It is a problem of mindset. Almost every person who, in his own opinion, has ‘arrived’ in society, treats those whom he considers inferior to him with utter contempt. The same high-profile woman who killed her maid may just be treating her own family with love and affection.
Perhaps the solution lies in issues relating to governance. The absence of role models in society is only catalysing the rot. A complete lack of effort to create a value-based society is leading us to this dangerous situation. It is time that those who are in Government and, therefore, have the potential to emerge as role models, show us the way.

When men in white do black deeds

This article was published in the Pioneer of 13/11/2013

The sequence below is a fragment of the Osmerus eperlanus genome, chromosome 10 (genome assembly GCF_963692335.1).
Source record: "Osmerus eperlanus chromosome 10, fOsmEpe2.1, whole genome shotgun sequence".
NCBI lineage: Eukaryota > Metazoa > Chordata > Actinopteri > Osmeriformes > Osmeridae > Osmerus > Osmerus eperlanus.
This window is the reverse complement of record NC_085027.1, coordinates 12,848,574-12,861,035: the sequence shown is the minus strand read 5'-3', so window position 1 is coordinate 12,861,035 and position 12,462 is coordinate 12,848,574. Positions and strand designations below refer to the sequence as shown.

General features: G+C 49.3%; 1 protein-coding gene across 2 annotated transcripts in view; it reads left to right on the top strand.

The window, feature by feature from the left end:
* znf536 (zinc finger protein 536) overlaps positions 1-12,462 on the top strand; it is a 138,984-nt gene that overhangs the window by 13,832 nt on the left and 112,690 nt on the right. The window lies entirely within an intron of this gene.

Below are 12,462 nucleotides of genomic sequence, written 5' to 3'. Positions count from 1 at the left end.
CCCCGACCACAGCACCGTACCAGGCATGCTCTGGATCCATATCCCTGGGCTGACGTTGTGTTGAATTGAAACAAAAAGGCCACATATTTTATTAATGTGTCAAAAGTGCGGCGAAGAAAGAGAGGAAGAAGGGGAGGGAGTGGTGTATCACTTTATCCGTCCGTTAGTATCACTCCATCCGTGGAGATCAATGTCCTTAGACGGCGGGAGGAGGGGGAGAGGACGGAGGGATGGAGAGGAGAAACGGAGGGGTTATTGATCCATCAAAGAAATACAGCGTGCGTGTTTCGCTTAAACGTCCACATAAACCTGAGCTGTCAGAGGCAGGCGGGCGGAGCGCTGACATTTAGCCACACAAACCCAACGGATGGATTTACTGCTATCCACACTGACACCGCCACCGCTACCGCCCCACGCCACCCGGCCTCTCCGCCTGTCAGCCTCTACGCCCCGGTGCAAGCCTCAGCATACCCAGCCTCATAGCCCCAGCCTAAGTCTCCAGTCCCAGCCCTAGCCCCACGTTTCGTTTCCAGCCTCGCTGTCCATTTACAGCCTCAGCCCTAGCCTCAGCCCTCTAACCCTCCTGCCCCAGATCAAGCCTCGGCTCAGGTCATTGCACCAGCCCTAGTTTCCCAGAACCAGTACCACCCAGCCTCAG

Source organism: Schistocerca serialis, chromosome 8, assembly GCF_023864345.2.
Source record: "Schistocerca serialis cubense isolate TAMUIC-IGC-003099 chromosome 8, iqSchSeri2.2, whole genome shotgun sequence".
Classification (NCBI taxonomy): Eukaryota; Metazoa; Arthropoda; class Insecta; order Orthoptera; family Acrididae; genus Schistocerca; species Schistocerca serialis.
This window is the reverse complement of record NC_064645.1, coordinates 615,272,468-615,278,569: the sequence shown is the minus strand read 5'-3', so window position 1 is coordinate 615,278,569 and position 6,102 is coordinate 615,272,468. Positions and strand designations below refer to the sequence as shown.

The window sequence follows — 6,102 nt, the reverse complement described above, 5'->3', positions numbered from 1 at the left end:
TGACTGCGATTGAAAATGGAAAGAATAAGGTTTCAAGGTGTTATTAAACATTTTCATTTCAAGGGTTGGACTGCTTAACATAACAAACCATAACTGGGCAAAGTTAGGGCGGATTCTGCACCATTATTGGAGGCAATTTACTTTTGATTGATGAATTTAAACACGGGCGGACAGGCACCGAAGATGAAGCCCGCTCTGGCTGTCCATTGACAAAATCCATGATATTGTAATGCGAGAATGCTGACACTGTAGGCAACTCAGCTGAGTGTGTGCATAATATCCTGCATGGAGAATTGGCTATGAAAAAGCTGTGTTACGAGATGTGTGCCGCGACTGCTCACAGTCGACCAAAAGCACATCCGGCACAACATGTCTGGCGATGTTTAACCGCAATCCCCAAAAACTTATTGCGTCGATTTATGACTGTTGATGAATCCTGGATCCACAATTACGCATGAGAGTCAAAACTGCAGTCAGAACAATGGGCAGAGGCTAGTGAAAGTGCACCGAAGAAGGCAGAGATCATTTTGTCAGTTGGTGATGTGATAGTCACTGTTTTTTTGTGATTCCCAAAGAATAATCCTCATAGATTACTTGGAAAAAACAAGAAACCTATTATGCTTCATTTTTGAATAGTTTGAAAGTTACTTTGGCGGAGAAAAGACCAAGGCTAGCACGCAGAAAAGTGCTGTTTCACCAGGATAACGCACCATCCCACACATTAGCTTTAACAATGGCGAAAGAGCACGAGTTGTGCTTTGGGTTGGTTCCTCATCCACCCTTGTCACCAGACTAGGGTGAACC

Is this Kalyug at its worst? If so, is Satyug round the corner? After all, Time always goes round in circles. How much more do we have to suffer?
That Caesar's wife must be above suspicion, is an ancient saying. Julius Caesar said this when asked why he divorced his wife Pompeia. She was suspected of wrongdoing, and Caesar, therefore, could not associate with her anymore.
The essence of this pearl of wisdom is that the needle of suspicion, of wrongdoing, should not point at even the associates of men in power. Yet today, even distant associates consider it their birthright to steal from the till when a relation or a close acquaintance is temporarily placed on the pedestal of service, unfortunately regarded by many as the pedestal of power.